Alex Wilhelm is a San Francisco-based writer. You can find Alex on Twitter, and on Facebook. You can reach Alex via email at [email protected] Alex Wilhelm is a San Francisco-based writer. You can find Alex on Twitter, and on Facebook. You can reach Alex via email at [email protected]
Today Microsoft reported its first quarterly (fiscal 2013) financial performance. For the three month period, the firm had revenues of $16.01 billion, and earnings per share of $0.53.
Analysts had expected revenue of $16.42 billion, and earnings per share of $0.56. The company’s stock gyrated at the start of after-hours trading, but has now begun to decline. Update: After losing a little more than a percent, Microsoft appears to have stabilized. Investors aren’t enthused by its quarterly report, but are also not too worried.
In normal trading, the company’s stock was mixed, losing some steam towards the end of the day. The market for technology stocks was not exactly favorable following Google’s disappointing – and premature – earnings report.
This is the final quarter for Microsoft before the company will release a set of new products – Windows 8, Windows Phone 8, Surface, etc – that are at the forefront of its transition from pure software company, to one that is both a service and device provider.
Windows revenue was exceptionally weak in the quarter: “The Windows & Windows Live Division posted revenue of $3.24 billion, a 33% decrease from the prior year period.” This is not particularly surprising, given that Windows 8 is just around the corner. That fact likely led to consumers holding off from purchasing a new computer, and may have cut into normal retail sales of Windows 7, a product that has been a revenue driver for Microsoft for some time.
On the back of rising revenue per search, Microsoft’s Online Services Division managed to grow 9% during the quarter, when compared to the same year-ago period. Team Xbox and its division partners declined by 1%. Rounding up the list, Servers and Tools was up 8%, while the Office division declined by 2%.
This quarter is roughly a wash for the company. Its performance is not devastatingly bad, and given that Microsoft is set to release such a set of new products in about 8 minutes, its performance of the last three months is almost irrelevant What is next in line matters far more than these past 90 days.
This is a developing story, please refresh for updates.
What follow is Microsoft’s earnings release [Charts excised for formatting]:
REDMOND, Wash. — Oct. 18, 2012 — Microsoft Corp. today announced quarterly revenue of $16.01 billion for the quarter ended Sept. 30, 2012. Operating income, net income, and diluted earnings per share for the quarter were $5.31 billion, $4.47 billion, and $0.53 per share.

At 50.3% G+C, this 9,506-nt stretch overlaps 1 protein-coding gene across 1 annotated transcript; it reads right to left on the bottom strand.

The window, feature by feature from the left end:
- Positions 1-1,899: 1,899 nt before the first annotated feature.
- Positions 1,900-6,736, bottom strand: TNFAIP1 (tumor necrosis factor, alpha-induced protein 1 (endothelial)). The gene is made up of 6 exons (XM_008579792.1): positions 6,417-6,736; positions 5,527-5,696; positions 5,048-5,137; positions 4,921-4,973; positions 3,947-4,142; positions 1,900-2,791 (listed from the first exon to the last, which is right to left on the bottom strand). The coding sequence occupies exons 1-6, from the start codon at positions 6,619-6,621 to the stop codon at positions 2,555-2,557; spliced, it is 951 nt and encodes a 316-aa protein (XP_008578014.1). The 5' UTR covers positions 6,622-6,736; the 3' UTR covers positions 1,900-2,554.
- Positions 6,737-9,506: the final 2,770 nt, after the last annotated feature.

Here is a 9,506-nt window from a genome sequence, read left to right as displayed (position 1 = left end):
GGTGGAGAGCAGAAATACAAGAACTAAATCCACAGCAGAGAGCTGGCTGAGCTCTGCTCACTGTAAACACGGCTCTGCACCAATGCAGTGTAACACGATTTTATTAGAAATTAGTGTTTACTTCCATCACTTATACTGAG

These financial results reflect the deferral of $1.36 billion of revenue and $0.13 of diluted earnings per share, due to the Windows Upgrade Offer, pre-sales of Windows 8 to OEMs prior to general availability, and the Office Offer.
“The launch of Windows 8 is the beginning of a new era at Microsoft,” said Steve Ballmer, chief executive officer at Microsoft. “Investments we’ve made over a number of years are now coming together to create a future of exceptional devices and services, with tremendous opportunity for our customers, developers, and partners.”
The Server & Tools business reported $4.55 billion in first-quarter revenue, an 8% increase from the prior year period, driven by double-digit revenue growth in SQL Server and more than 20% growth in System Center revenue. In September, Microsoft continued to enrich its server offerings with the launch of Windows Server 2012.
The Microsoft Business Division posted $5.50 billion in first-quarter revenue, a 2% decrease from the prior year period. Adjusting for the impact of the Office Offer, Microsoft Business Division non-GAAP revenue increased 1% for the first quarter. Microsoft’s productivity server offerings – including Lync, SharePoint, and Exchange – continued double-digit revenue growth.
“While enterprise revenue continued to grow and we managed our expenses, the slowdown in PC demand ahead of the Windows 8 launch resulted in a decline in operating income,” said Peter Klein, chief financial officer at Microsoft. “Multi-year licensing revenue grew double-digits across Windows, Server & Tools, and Microsoft Business Division products as businesses commit to our technology roadmap.”
The Windows & Windows Live Division posted revenue of $3.24 billion, a 33% decrease from the prior year period. Adjusting for the impact of the Windows Upgrade Offer and pre-sales of Windows 8 to OEMs prior to general availability, Windows division non-GAAP revenue declined 9% for the first quarter. Windows 8 will become generally available October 26, 2012.
“We’re incredibly excited to be approaching general availability of Windows 8 and Windows RT,” said Kevin Turner, Microsoft chief operating officer. “We’ve already certified more than 1,000 systems for Windows 8 from our hardware partners, ranging from the smallest tablets and convertibles to touch-enabled ultrabooks and all-in-ones to the most powerful desktop computers.”
The Online Services Division reported revenue of $697 million, a 9% increase from the prior year period. Online advertising revenue grew 15% driven primarily by an increase in revenue per search.
The Entertainment and Devices Division posted revenue of $1.95 billion, a decrease of 1% from the prior year period. Xbox continues to be the top-selling console in the U.S., where it now has 49% market share. Windows Phone 8 will launch this fall with an expanded array of products, prices, carriers, and markets. Skype continued its rapid growth and now has over 280 million users.
Top Image Credit: ToddABishop
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